The United States is working to plan for potential security situations in Israel and the Middle East ahead of President Donald Trump's announcement Wednesday afternoon that he will recognize Jerusalem as Israel's capital city and begin the process to move the U.S. embassy there, a move that has already sparked violent rhetoric among the Palestinians and other Arab factions.
U.S. officials familiar with the situation disclosed that the State and Defense Departments, along with other agencies, have already "gotten together with particular attention to State Department diplomatic security" concerns that could arise in the days and weeks following Trump's Wednesday announcement.
While officials would not speak to specific security measures, per U.S. policy, they said that an announcement of this nature necessitates that the United States begin to plan and prepare for potential emergency situation.
"We have an outstanding responsibility … Whenever an event, predicted or unpredicted, occurs, we assess potential liabilities and impacts on security for U.S. personnel and citizens in the region," according to one senior administration official who spoke on background.
This security assessment is ongoing, with officials planning to "take whatever prudent measures might be necessary in advance, and as events flow, to protect American citizens abroad," the official said.
State Department officials and others have expressed concerns that Trump's announcement, which is being touted as "historic" in nature, could inflame tensions and spark violent protests.
Some Palestinian and Arab factions in the region have already vowed to undertake violent protest after Trump declares his intent to recognize Jerusalem as Israel's capital and move the U.S. embassy there.
"We're obviously concerned about the protection of U.S. citizens, U.S. officials anywhere in the world, including the Middle East," said another senior administration official in a Tuesday evening brief with reporters. "We'll act appropriately on those assessments to provide the degree of protection we believe necessary."
Senior U.S. officials disclosed ahead of the president's speech, which has been kept relatively secret for some time, that the recognition of Jerusalem is "happening for real this time."
This would fulfill a major campaign promise by Trump and bring the White House in line with a U.S. law approved in 1995 providing similar recognition of Jerusalem as Israel's capital.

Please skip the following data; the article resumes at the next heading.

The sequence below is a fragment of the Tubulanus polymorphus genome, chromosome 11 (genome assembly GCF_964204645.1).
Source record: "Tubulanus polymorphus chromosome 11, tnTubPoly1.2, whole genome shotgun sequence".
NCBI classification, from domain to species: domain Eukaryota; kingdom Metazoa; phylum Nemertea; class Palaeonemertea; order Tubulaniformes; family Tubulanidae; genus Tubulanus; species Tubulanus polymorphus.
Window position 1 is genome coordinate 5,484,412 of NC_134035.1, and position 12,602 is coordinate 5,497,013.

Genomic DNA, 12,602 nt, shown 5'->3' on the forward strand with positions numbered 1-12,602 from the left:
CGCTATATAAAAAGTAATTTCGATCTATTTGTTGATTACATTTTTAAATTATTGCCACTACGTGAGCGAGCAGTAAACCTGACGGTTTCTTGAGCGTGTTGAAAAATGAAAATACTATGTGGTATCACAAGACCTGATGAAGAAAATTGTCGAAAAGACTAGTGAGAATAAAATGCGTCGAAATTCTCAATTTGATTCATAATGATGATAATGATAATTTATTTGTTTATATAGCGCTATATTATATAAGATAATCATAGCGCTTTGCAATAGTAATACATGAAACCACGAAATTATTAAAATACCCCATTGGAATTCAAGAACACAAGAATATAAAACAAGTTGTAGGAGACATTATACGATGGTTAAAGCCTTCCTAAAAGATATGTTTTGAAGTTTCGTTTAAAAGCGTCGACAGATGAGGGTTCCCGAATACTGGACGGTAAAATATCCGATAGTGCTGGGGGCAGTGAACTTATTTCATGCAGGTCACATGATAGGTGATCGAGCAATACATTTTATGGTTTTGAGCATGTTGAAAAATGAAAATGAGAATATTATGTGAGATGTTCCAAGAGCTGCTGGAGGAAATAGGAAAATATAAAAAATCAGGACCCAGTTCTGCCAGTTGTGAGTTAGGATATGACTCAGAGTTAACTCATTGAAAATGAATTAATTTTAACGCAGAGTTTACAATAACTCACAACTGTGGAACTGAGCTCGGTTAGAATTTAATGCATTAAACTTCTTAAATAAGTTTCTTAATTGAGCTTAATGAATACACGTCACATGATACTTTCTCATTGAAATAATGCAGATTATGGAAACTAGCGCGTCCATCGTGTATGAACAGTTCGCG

Every U.S. administration since the law was passed has issued a waiver delaying the embassy move in the interests of U.S. security.
While Trump will again sign this waiver, which requires renewed authorization every six months, he will make clear in his speech that U.S. policy regarding Jerusalem has shifted.
Signing the waiver gives the State Department time to find a proper location for the new embassy and stops it from losing up to 50 percent of its funding, as is required under the 1995 law.
Officials expect the move from start to finish could take up to or longer than four years.
The speech is meant to be a "long overdue recognition of reality," according to senior administration officials who spoke at the speech ahead of its delivery.
"It is not meant to change the U.S. approach in dealing with the Israelis and Palestinians and helping them facilitate a peace agreement," but is about "honesty and recognition of plain facts," one senior White House official said.
U.S. officials, in the lead up to Trump's speech, have coordinated closely with Congress and foreign leaders to ensure they are fully briefed on the administration's decision.
This includes "working on security plans to ensure safety of citizens and assets," according to one senior administration official.
"One of the factors that makes finding, siting, and building a new U.S. embassy somewhat of a process" is security concerns, the official said. "Having made this announcement, we're serious about getting it done," but "it will take time, as security is one of those concerns."
House Majority Leader Kevin McCarthy (R., Calif.) praised the president's decision in a statement provided to the Washington Free Beacon.
"The President recognized a reality: Jerusalem is the capital of Israel," McCarthy said. "The House and Senate have on three separate occasions supported recognizing Jerusalem as Israel's capital, including by enacting the Jerusalem Embassy Act in 1995 to move the United States embassy in Israel to Jerusalem. If acknowledging truth inspires violence, it is those who commit the violence, not the truth, that are at fault."
U.S. officials said that Trump will formally instruct the State Department to begin the lengthy process of relocating the U.S. embassy in Tel Aviv to a spot in Jerusalem, where the United States already maintains a consulate.